Regulatory experts from the international law firm Clifford Chance have reviewed the eagerly awaited Investment Funds Regulation (Regulation) which has been implemented by the UAE Securities and Commodities Authority (SCA) this week. The Regulation applies to all matters relating to domestic investment funds and to the promotion and offering of foreign funds in the UAE, with particular implications for DIFC funds or funds marketed by DIFC firms.
The Regulation transfers regulatory responsibility for the licensing and marketing of investment funds and for a number of related activities from the UAE Central Bank to the SCA.
The Regulation prohibits an entity from establishing a domestic investment fund without first obtaining approval from the SCA. The Regulation further details requirements with respect to domestic funds' offering documents and investment policies, and contains provisions regarding the subscription, trading and redemption of fund units. The roles and obligations of a fund's services providers, specifically the fund's investment manager, management services company and custodian, are also prescribed.
All foreign funds made available to investors in the UAE need to be approved by the SCA and offered through a locally licensed placement agent or, in limited circumstances, a locally established representative office.
In order to promote a fund to the public in the UAE, the foreign fund must be regulated and permitted to make a public offer in its home state.
Unregulated, non-retail foreign funds can be offered in the UAE by way of "private placement". Approval of the SCA is still required and minimum subscription amounts of AED500,000 (in respect of foreign funds) and AED 1 million (in respect of foreign funds incorporated in free zones outside of the UAE) apply.
Irrespective of whether the units of foreign funds are offered publicly or by way of private placement, all offerings must be made through a locally licensed placement agent. Where foreign funds are offered by way of private placement, the offer can be made through a locally established representative office of the fund company, provided the offer is limited to institutional investors; and (ii) a minimum subscription amount of AED 10 million per subscriber is applied. This is likely to be of limited use in practice.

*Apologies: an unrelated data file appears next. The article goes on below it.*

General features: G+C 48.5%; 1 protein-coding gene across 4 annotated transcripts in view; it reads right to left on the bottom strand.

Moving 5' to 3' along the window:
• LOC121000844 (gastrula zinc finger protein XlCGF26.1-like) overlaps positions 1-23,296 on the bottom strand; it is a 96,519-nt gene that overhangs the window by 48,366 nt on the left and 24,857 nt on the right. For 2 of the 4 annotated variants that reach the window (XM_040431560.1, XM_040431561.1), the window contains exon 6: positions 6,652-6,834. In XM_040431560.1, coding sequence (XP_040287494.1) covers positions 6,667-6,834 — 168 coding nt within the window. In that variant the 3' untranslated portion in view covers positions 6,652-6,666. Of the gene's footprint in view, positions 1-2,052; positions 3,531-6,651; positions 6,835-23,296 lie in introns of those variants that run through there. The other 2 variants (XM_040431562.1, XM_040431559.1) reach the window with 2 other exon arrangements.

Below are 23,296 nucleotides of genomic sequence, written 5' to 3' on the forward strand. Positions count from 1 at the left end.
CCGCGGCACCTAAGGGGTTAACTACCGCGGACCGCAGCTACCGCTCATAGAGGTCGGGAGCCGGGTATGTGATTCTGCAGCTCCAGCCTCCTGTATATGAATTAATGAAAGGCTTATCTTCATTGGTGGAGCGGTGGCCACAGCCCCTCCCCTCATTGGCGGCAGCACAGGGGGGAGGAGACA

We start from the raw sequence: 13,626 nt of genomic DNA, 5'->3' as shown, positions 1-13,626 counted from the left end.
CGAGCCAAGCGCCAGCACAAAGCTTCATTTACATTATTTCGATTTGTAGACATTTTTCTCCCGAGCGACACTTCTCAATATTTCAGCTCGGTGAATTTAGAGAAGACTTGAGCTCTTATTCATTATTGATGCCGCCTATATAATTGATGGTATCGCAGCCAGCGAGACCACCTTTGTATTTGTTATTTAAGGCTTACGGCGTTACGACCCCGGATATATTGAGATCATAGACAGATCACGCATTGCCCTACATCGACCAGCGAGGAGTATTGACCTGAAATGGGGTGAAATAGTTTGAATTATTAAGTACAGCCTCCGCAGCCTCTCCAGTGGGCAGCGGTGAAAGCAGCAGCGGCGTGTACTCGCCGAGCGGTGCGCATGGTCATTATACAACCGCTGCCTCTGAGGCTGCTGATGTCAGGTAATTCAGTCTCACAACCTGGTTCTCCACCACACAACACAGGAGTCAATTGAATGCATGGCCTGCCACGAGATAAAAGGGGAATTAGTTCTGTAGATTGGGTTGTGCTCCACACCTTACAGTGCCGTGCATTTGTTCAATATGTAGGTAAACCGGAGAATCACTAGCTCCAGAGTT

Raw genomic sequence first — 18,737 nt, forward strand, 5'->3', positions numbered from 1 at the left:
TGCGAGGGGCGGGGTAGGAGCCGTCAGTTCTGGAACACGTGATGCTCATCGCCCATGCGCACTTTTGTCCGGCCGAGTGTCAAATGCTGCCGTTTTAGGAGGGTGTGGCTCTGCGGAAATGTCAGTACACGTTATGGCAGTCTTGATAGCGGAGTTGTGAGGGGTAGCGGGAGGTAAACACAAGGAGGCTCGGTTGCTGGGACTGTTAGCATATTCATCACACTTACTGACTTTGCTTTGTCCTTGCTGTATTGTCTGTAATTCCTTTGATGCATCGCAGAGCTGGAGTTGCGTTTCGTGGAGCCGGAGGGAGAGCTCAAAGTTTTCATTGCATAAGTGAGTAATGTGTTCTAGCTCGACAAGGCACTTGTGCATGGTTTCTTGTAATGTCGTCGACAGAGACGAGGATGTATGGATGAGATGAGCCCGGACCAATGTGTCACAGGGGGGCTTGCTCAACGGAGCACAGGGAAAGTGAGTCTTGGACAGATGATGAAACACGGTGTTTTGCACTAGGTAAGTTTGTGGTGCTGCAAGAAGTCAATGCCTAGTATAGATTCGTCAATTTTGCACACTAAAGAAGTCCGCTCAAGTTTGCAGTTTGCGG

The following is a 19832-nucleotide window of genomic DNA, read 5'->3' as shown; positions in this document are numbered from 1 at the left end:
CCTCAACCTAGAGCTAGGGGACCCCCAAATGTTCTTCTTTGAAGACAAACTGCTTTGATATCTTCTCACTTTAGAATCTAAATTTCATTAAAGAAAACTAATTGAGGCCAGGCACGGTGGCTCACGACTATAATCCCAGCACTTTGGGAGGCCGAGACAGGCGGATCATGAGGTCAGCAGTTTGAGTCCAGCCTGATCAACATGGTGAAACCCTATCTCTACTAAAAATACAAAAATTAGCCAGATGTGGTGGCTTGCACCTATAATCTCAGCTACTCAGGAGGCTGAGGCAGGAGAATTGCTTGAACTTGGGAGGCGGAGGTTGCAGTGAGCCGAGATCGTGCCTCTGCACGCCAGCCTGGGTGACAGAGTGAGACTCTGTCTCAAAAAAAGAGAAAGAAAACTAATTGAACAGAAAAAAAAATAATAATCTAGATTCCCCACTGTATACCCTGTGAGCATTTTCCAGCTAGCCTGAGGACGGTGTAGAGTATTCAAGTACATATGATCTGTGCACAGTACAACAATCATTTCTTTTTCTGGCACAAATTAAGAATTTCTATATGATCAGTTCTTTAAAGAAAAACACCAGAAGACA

The absence of a full exemption (including an exemption from the SCA approval requirements) for foreign non-retail funds marketed on a cross-border basis, may cause many foreign firms offering funds in the UAE to change their business model and practices. Currently foreign firms engage in a limited amount of cross-border business with non-retail investors in the UAE consistent with practice to date tolerated by the UAE Central Bank.
The DIFC markets itself as "an ideal platform for raising, deploying and managing capital across the region". Indeed, many foreign firms have chosen the DIFC as their base for accessing the Middle East market. These firms may find that the DIFC no longer provides the gateway to the UAE market the way it once did.
The DIFC has also dedicated time and resources to creating a legislative and regulatory regime designed to support and establish a secure environment for the growth of the funds industry. The classification of funds established in the DIFC as "foreign funds" for the purposes of the Regulation may detrimentally affect the growth of the DIFC as a funds centre and inadvertently give competitive advantage to similar free zones, such as the Qatar Financial Centre situated in Doha.
Tim Plews, Clifford Chance Partner, believes that "the implementation of the Investment Funds Regulation is likely to come with renewed calls for some form of passporting arrangement or other special treatment for DIFC funds or funds marketed by DIFC firms. In the meantime, firms established in the DIFC may be weighing up the advantages and disadvantages of opening up an additional establishment onshore in the UAE. Indeed, some sector specific firms may relocate permanently from the DIFC."
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